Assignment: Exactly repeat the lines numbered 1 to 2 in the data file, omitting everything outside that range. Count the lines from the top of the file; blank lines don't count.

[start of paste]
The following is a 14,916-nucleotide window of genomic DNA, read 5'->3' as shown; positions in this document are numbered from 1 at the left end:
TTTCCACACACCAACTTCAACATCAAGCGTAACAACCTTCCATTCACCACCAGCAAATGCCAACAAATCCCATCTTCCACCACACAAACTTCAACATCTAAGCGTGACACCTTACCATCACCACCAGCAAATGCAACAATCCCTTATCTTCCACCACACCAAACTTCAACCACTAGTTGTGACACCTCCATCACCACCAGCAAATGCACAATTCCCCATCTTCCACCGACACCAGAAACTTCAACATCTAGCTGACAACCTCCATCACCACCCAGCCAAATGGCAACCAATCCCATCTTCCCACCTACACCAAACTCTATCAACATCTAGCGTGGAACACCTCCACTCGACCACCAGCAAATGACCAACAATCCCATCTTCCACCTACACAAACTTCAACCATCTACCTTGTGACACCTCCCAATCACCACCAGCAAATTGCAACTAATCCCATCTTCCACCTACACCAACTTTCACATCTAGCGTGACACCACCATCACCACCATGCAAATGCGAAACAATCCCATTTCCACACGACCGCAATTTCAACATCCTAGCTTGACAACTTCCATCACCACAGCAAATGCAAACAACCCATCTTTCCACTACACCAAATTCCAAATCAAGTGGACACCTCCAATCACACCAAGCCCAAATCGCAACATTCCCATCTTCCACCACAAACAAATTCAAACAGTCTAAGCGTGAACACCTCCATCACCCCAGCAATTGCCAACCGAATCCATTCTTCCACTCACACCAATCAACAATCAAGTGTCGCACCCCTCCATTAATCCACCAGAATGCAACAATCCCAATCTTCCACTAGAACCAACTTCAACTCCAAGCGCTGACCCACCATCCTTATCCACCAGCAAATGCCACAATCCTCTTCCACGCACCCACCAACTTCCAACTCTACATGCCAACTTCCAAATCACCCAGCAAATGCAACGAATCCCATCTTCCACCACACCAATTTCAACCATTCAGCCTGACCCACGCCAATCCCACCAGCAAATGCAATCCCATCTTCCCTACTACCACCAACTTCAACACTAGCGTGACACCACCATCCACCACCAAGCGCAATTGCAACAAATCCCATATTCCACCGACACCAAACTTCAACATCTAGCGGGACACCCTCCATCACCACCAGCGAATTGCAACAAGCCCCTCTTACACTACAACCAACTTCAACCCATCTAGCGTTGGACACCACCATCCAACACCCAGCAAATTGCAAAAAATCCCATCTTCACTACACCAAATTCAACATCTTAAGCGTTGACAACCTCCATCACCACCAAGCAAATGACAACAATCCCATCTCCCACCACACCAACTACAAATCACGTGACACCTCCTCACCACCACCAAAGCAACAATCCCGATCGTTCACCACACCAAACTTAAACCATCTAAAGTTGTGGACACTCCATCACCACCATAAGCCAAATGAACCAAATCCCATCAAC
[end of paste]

The following is a 14,916-nucleotide window of genomic DNA, read 5'->3' as shown; positions in this document are numbered from 1 at the left end:
TTTCCACACACCAACTTCAACATCAAGCGTAACAACCTTCCATTCACCACCAGCAAATGCCAACAAATCCCATCTTCCACCACACAAACTTCAACATCTAAGCGTGACACCTTACCATCACCACCAGCAAATGCAACAATCCCTTATCTTCCACCACACCAAACTTCAACCACTAGTTGTGACACCTCCATCACCACCAGCAAATGCACAATTCCCCATCTTCCACCGACACCAGAAACTTCAACATCTAGCTGACAACCTCCATCACCACCCAGCCAAATGGCAACCAATCCCATCTTCCCACCTACACCAAACTCTATCAACATCTAGCGTGGAACACCTCCACTCGACCACCAGCAAATGACCAACAATCCCATCTTCCACCTACACAAACTTCAACCATCTACCTTGTGACACCTCCCAATCACCACCAGCAAATTGCAACTAATCCCATCTTCCACCTACACCAACTTTCACATCTAGCGTGACACCACCATCACCACCATGCAAATGCGAAACAATCCCATTTCCACACGACCGCAATTTCAACATCCTAGCTTGACAACTTCCATCACCACAGCAAATGCAAACAACCCATCTTTCCACTACACCAAATTCCAAATCAAGTGGACACCTCCAATCACACCAAGCCCAAATCGCAACATTCCCATCTTCCACCACAAACAAATTCAAACAGTCTAAGCGTGAACACCTCCATCACCCCAGCAATTGCCAACCGAATCCATTCTTCCACTCACACCAATCAACAATCAAGTGTCGCACCCCTCCATTAATCCACCAGAATGCAACAATCCCAATCTTCCACTAGAACCAACTTCAACTCCAAGCGCTGACCCACCATCCTTATCCACCAGCAAATGCCACAATCCTCTTCCACGCACCCACCAACTTCCAACTCTACATGCCAACTTCCAAATCACCCAGCAAATGCAACGAATCCCATCTTCCACCACACCAATTTCAACCATTCAGCCTGACCCACGCCAATCCCACCAGCAAATGCAATCCCATCTTCCCTACTACCACCAACTTCAACACTAGCGTGACACCACCATCCACCACCAAGCGCAATTGCAACAAATCCCATATTCCACCGACACCAAACTTCAACATCTAGCGGGACACCCTCCATCACCACCAGCGAATTGCAACAAGCCCCTCTTACACTACAACCAACTTCAACCCATCTAGCGTTGGACACCACCATCCAACACCCAGCAAATTGCAAAAAATCCCATCTTCACTACACCAAATTCAACATCTTAAGCGTTGACAACCTCCATCACCACCAAGCAAATGACAACAATCCCATCTCCCACCACACCAACTACAAATCACGTGACACCTCCTCACCACCACCAAAGCAACAATCCCGATCGTTCACCACACCAAACTTAAACCATCTAAAGTTGTGGACACTCCATCACCACCATAAGCCAAATGAACCAAATCCCATCAAC